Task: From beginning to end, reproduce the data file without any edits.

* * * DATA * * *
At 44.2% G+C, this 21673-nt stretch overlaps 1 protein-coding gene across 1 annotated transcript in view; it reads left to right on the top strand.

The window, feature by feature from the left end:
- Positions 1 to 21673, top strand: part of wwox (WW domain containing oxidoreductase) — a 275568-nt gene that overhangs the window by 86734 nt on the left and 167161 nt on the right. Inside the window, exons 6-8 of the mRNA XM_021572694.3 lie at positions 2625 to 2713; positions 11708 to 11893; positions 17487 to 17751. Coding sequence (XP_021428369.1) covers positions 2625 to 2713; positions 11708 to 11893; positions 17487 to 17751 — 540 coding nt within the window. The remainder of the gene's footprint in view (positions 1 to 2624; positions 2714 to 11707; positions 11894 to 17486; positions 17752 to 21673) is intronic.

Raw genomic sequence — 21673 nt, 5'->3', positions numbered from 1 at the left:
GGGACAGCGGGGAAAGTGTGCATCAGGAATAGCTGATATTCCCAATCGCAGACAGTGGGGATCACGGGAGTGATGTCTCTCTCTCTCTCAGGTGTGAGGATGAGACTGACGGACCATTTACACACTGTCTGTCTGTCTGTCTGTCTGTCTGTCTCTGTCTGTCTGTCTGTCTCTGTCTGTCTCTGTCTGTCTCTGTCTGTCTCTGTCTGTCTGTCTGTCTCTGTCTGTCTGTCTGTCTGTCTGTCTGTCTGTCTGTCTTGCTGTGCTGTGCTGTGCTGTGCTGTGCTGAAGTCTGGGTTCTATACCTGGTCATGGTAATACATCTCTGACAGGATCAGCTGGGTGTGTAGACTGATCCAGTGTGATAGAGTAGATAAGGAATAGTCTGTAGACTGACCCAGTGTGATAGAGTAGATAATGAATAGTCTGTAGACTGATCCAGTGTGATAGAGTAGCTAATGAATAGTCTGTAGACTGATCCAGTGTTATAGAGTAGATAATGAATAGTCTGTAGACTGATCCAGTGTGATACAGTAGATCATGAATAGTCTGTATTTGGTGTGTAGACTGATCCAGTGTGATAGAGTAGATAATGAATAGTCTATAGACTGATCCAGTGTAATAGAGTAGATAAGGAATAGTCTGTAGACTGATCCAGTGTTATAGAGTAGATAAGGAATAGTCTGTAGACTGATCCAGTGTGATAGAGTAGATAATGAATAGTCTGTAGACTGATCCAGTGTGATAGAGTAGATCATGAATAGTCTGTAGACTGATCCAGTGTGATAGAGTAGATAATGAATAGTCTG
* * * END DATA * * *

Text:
At 44.2% G+C, this 21673-nt stretch overlaps 1 protein-coding gene across 1 annotated transcript in view; it reads left to right on the top strand.

The window, feature by feature from the left end:
- Positions 1 to 21673, top strand: part of wwox (WW domain containing oxidoreductase) — a 275568-nt gene that overhangs the window by 86734 nt on the left and 167161 nt on the right. Inside the window, exons 6-8 of the mRNA XM_021572694.3 lie at positions 2625 to 2713; positions 11708 to 11893; positions 17487 to 17751. Coding sequence (XP_021428369.1) covers positions 2625 to 2713; positions 11708 to 11893; positions 17487 to 17751 — 540 coding nt within the window. The remainder of the gene's footprint in view (positions 1 to 2624; positions 2714 to 11707; positions 11894 to 17486; positions 17752 to 21673) is intronic.

Raw genomic sequence — 21673 nt, 5'->3', positions numbered from 1 at the left:
GGGACAGCGGGGAAAGTGTGCATCAGGAATAGCTGATATTCCCAATCGCAGACAGTGGGGATCACGGGAGTGATGTCTCTCTCTCTCTCAGGTGTGAGGATGAGACTGACGGACCATTTACACACTGTCTGTCTGTCTGTCTGTCTGTCTGTCTCTGTCTGTCTGTCTGTCTCTGTCTGTCTCTGTCTGTCTCTGTCTGTCTCTGTCTGTCTGTCTGTCTCTGTCTGTCTGTCTGTCTGTCTGTCTGTCTGTCTGTCTTGCTGTGCTGTGCTGTGCTGTGCTGTGCTGAAGTCTGGGTTCTATACCTGGTCATGGTAATACATCTCTGACAGGATCAGCTGGGTGTGTAGACTGATCCAGTGTGATAGAGTAGATAAGGAATAGTCTGTAGACTGACCCAGTGTGATAGAGTAGATAATGAATAGTCTGTAGACTGATCCAGTGTGATAGAGTAGCTAATGAATAGTCTGTAGACTGATCCAGTGTTATAGAGTAGATAATGAATAGTCTGTAGACTGATCCAGTGTGATACAGTAGATCATGAATAGTCTGTATTTGGTGTGTAGACTGATCCAGTGTGATAGAGTAGATAATGAATAGTCTATAGACTGATCCAGTGTAATAGAGTAGATAAGGAATAGTCTGTAGACTGATCCAGTGTTATAGAGTAGATAAGGAATAGTCTGTAGACTGATCCAGTGTGATAGAGTAGATAATGAATAGTCTGTAGACTGATCCAGTGTGATAGAGTAGATCATGAATAGTCTGTAGACTGATCCAGTGTGATAGAGTAGATAATGAATAGTCTG